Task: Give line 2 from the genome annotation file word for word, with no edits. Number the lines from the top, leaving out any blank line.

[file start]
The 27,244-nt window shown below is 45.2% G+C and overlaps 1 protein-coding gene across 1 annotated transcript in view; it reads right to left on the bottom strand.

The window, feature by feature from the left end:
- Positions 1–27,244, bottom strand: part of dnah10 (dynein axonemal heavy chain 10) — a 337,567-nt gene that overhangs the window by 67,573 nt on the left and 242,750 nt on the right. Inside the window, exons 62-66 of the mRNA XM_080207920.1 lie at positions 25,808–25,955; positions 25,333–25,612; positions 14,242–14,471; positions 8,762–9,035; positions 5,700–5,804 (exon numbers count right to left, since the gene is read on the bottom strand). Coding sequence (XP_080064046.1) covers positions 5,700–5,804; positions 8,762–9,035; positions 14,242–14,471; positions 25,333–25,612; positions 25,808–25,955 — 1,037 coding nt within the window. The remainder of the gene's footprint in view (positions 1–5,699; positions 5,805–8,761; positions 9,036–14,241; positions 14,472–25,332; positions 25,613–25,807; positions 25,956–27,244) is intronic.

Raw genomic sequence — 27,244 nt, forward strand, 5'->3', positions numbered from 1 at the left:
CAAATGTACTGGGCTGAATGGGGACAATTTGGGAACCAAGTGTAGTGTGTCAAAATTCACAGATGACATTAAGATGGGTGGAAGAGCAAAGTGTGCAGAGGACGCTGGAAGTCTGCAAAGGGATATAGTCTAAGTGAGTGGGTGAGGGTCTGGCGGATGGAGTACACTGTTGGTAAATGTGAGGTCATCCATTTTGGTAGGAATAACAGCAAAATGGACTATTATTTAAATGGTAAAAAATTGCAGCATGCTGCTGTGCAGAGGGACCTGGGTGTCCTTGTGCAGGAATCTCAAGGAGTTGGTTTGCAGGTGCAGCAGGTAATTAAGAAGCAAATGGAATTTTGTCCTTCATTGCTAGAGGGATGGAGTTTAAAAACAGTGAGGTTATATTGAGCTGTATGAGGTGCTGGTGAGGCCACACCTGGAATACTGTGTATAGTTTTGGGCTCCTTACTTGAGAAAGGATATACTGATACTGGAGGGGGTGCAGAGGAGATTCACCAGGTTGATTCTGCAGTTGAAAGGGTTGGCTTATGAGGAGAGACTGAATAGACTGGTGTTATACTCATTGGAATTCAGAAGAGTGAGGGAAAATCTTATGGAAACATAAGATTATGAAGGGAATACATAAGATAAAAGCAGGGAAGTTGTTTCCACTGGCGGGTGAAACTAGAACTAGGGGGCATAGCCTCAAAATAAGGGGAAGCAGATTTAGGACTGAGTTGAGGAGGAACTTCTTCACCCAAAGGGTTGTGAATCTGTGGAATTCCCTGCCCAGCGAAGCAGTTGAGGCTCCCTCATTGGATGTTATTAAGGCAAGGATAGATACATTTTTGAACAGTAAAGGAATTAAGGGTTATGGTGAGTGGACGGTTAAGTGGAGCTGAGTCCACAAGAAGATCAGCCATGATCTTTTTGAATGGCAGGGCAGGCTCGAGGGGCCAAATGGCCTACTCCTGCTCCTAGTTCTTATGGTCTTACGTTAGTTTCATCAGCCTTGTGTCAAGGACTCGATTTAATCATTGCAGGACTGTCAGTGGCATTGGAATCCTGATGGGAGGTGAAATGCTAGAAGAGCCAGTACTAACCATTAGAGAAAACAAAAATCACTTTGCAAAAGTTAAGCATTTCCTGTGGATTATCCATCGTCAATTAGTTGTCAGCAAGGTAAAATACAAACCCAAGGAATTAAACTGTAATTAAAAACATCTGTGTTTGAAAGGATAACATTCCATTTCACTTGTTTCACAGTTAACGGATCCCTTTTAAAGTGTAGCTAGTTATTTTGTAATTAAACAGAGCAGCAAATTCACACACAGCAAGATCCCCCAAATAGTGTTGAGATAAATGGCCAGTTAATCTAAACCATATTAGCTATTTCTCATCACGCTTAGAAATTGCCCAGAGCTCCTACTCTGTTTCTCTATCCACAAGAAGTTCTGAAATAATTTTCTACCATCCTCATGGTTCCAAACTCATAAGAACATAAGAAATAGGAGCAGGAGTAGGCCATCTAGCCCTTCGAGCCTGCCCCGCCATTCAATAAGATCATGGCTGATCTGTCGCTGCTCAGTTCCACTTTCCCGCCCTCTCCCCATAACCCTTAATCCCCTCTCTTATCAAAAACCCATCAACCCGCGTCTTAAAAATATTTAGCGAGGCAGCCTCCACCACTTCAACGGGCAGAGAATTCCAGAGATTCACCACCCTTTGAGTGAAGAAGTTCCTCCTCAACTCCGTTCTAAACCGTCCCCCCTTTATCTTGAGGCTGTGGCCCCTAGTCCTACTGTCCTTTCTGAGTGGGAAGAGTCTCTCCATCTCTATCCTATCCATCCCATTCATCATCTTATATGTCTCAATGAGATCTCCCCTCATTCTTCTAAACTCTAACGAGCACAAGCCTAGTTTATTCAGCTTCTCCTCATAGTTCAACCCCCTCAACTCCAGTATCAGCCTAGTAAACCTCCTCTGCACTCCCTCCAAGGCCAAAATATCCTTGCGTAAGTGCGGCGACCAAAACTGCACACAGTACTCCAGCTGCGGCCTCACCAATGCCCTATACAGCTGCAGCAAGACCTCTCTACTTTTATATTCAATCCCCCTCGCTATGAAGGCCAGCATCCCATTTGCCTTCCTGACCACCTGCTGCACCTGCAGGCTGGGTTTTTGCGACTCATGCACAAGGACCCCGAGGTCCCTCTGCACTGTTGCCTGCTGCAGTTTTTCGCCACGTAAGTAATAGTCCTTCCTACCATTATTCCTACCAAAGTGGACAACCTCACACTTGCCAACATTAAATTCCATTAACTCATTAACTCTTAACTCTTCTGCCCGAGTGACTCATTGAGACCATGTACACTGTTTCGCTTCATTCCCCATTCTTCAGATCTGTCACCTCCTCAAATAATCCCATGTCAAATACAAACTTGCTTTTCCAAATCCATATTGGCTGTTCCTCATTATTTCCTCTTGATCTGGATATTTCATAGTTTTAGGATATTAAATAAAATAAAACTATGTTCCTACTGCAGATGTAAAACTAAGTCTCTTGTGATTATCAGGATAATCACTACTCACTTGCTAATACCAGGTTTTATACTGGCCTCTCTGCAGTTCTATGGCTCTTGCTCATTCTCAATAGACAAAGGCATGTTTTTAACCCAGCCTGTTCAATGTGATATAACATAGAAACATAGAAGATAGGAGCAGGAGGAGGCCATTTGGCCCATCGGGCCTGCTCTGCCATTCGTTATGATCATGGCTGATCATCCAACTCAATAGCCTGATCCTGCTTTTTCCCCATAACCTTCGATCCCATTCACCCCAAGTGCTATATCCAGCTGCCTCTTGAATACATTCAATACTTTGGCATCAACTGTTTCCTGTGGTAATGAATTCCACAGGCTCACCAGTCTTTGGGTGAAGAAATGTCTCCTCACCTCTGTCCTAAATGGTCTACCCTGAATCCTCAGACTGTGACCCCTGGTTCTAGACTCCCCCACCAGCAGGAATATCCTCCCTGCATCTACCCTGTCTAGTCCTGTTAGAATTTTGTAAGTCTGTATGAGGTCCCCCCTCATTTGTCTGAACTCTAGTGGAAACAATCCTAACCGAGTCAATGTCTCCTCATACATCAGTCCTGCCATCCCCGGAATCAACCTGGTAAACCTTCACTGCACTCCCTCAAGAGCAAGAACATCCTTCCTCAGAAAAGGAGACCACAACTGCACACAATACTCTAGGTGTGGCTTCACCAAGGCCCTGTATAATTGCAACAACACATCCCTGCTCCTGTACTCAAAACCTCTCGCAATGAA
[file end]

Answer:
The window, feature by feature from the left end: